Greg Jennings, WR, Minnesota Vikings -- 26.1 percent owned

The fantasy fallout when Jennings moved from Green Bay to Minnesota was significant, but not to the point where he should be going undrafted in almost 75 percent of leagues. Yes, Cordarrelle Patterson looks poised to breakout in Minnesota, but Jennings still has value as a veteran with a proven track record and some gas left in the tank (he's only 30 years old). He can provide nice depth as a WR4 or WR5 to fill in on bye weeks or if your team suffers any injuries at the position.

Travis Kelce, TE, Kansas City Chiefs -- 4.6 percent owned

Kelce was a human highlight reel in the preseason, catching a couple of long touchdowns and making a very convincing case for more playing time in the regular season. Kelce is still behind Anthony Fasano on the team's depth chart, but that shouldn't stop him from being the more successful fantasy tight end. Kelce comes with a small amount of risk, however, so don't drop an established starter at the position to grab him. But if you can spare a little depth at wide receiver or running back, let someone go and scoop up Kelce before it's too late.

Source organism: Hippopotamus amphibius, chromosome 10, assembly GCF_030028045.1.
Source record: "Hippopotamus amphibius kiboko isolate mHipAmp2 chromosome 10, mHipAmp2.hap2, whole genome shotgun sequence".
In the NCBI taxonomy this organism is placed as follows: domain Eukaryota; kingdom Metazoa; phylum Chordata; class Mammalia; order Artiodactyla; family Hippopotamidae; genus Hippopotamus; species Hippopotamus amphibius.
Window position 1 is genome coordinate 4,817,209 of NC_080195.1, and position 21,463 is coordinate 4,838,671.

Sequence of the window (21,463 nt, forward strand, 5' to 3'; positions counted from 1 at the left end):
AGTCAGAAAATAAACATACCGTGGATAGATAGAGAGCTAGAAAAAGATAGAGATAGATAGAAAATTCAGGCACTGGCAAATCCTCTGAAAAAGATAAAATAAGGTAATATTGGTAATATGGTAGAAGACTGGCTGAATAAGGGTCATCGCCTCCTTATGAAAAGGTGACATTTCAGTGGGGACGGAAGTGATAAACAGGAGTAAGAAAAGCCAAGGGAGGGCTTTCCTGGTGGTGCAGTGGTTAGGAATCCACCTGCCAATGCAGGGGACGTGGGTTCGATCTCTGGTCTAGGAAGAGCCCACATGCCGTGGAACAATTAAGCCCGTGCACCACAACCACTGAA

Ladarius Green, TE, San Diego Chargers -- 27.3 percent owned

While Antonio Gates represents the present at the tight end position for the San Diego Chargers, Green represents the future. Green is an imposing (6-foot-6, 240 pounds) athletic specimen who has the speed of a wide receiver in a tight end body. Unfortunately, his role in the offense remains a bit limited, as Gates still gets the looks with the first team and has a storied history with quarterback Philip Rivers. Green is worth stashing as a TE2 given his talent and Gates' injury history. He might not deliver early for your team, but could pay off in a big way later on.

-- Alex writes fantasy and features pieces for Follow him on Twitter @AlexGelhar.